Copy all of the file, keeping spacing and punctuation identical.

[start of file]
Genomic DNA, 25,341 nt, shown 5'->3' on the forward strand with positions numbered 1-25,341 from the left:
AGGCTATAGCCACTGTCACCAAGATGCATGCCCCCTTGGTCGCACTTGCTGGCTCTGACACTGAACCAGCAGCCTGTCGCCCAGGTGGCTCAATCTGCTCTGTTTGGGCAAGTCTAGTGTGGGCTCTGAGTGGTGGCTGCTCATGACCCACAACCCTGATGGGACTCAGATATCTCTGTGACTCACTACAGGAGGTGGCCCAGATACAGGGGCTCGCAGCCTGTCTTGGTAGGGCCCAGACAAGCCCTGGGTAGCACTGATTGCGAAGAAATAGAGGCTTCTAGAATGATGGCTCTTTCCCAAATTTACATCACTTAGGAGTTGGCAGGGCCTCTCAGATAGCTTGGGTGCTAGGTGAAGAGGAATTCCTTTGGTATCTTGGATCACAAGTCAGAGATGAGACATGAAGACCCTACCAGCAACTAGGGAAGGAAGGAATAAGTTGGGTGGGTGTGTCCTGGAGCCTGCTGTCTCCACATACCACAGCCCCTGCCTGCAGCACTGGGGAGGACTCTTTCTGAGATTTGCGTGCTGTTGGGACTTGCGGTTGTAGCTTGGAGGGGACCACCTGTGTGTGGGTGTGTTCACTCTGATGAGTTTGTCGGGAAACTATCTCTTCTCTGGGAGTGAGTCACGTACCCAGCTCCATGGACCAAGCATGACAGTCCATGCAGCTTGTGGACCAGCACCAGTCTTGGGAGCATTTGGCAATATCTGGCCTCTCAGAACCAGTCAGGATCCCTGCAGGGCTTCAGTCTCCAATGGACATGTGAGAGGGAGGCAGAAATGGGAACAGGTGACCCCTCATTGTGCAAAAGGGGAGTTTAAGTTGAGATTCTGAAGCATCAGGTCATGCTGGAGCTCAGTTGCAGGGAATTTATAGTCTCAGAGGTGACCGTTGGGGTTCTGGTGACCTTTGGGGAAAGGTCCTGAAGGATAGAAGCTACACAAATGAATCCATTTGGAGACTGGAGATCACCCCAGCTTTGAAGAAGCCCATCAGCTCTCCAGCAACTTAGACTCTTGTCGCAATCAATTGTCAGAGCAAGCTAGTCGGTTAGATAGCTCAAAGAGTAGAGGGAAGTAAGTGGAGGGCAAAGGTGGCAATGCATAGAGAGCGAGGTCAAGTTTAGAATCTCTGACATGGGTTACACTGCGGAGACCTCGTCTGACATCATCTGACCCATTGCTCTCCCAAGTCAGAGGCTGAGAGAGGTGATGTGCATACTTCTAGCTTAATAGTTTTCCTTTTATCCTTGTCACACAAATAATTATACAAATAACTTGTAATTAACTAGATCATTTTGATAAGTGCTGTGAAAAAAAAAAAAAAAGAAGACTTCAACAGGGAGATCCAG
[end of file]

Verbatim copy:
Genomic DNA, 25,341 nt, shown 5'->3' on the forward strand with positions numbered 1-25,341 from the left:
AGGCTATAGCCACTGTCACCAAGATGCATGCCCCCTTGGTCGCACTTGCTGGCTCTGACACTGAACCAGCAGCCTGTCGCCCAGGTGGCTCAATCTGCTCTGTTTGGGCAAGTCTAGTGTGGGCTCTGAGTGGTGGCTGCTCATGACCCACAACCCTGATGGGACTCAGATATCTCTGTGACTCACTACAGGAGGTGGCCCAGATACAGGGGCTCGCAGCCTGTCTTGGTAGGGCCCAGACAAGCCCTGGGTAGCACTGATTGCGAAGAAATAGAGGCTTCTAGAATGATGGCTCTTTCCCAAATTTACATCACTTAGGAGTTGGCAGGGCCTCTCAGATAGCTTGGGTGCTAGGTGAAGAGGAATTCCTTTGGTATCTTGGATCACAAGTCAGAGATGAGACATGAAGACCCTACCAGCAACTAGGGAAGGAAGGAATAAGTTGGGTGGGTGTGTCCTGGAGCCTGCTGTCTCCACATACCACAGCCCCTGCCTGCAGCACTGGGGAGGACTCTTTCTGAGATTTGCGTGCTGTTGGGACTTGCGGTTGTAGCTTGGAGGGGACCACCTGTGTGTGGGTGTGTTCACTCTGATGAGTTTGTCGGGAAACTATCTCTTCTCTGGGAGTGAGTCACGTACCCAGCTCCATGGACCAAGCATGACAGTCCATGCAGCTTGTGGACCAGCACCAGTCTTGGGAGCATTTGGCAATATCTGGCCTCTCAGAACCAGTCAGGATCCCTGCAGGGCTTCAGTCTCCAATGGACATGTGAGAGGGAGGCAGAAATGGGAACAGGTGACCCCTCATTGTGCAAAAGGGGAGTTTAAGTTGAGATTCTGAAGCATCAGGTCATGCTGGAGCTCAGTTGCAGGGAATTTATAGTCTCAGAGGTGACCGTTGGGGTTCTGGTGACCTTTGGGGAAAGGTCCTGAAGGATAGAAGCTACACAAATGAATCCATTTGGAGACTGGAGATCACCCCAGCTTTGAAGAAGCCCATCAGCTCTCCAGCAACTTAGACTCTTGTCGCAATCAATTGTCAGAGCAAGCTAGTCGGTTAGATAGCTCAAAGAGTAGAGGGAAGTAAGTGGAGGGCAAAGGTGGCAATGCATAGAGAGCGAGGTCAAGTTTAGAATCTCTGACATGGGTTACACTGCGGAGACCTCGTCTGACATCATCTGACCCATTGCTCTCCCAAGTCAGAGGCTGAGAGAGGTGATGTGCATACTTCTAGCTTAATAGTTTTCCTTTTATCCTTGTCACACAAATAATTATACAAATAACTTGTAATTAACTAGATCATTTTGATAAGTGCTGTGAAAAAAAAAAAAAAAGAAGACTTCAACAGGGAGATCCAG